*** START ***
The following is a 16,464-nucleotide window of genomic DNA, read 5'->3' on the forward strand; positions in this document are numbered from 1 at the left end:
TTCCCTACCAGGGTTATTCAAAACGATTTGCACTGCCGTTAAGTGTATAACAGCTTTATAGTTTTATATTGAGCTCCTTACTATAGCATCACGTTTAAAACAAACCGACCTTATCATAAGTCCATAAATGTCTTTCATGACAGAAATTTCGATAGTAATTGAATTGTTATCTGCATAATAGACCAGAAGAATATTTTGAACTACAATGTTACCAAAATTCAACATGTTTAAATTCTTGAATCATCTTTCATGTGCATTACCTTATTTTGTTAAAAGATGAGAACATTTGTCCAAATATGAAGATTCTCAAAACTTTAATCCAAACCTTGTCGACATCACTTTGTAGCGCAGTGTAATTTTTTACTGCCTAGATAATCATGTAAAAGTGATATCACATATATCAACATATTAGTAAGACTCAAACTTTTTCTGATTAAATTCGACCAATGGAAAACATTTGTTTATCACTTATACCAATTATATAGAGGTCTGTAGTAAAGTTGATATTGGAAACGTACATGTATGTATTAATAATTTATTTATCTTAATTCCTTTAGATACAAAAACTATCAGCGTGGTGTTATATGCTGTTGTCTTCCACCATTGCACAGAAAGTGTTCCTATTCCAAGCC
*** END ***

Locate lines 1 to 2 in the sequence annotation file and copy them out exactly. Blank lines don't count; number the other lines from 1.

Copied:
The following is a 16,464-nucleotide window of genomic DNA, read 5'->3' on the forward strand; positions in this document are numbered from 1 at the left end:
TTCCCTACCAGGGTTATTCAAAACGATTTGCACTGCCGTTAAGTGTATAACAGCTTTATAGTTTTATATTGAGCTCCTTACTATAGCATCACGTTTAAAACAAACCGACCTTATCATAAGTCCATAAATGTCTTTCATGACAGAAATTTCGATAGTAATTGAATTGTTATCTGCATAATAGACCAGAAGAATATTTTGAACTACAATGTTACCAAAATTCAACATGTTTAAATTCTTGAATCATCTTTCATGTGCATTACCTTATTTTGTTAAAAGATGAGAACATTTGTCCAAATATGAAGATTCTCAAAACTTTAATCCAAACCTTGTCGACATCACTTTGTAGCGCAGTGTAATTTTTTACTGCCTAGATAATCATGTAAAAGTGATATCACATATATCAACATATTAGTAAGACTCAAACTTTTTCTGATTAAATTCGACCAATGGAAAACATTTGTTTATCACTTATACCAATTATATAGAGGTCTGTAGTAAAGTTGATATTGGAAACGTACATGTATGTATTAATAATTTATTTATCTTAATTCCTTTAGATACAAAAACTATCAGCGTGGTGTTATATGCTGTTGTCTTCCACCATTGCACAGAAAGTGTTCCTATTCCAAGCC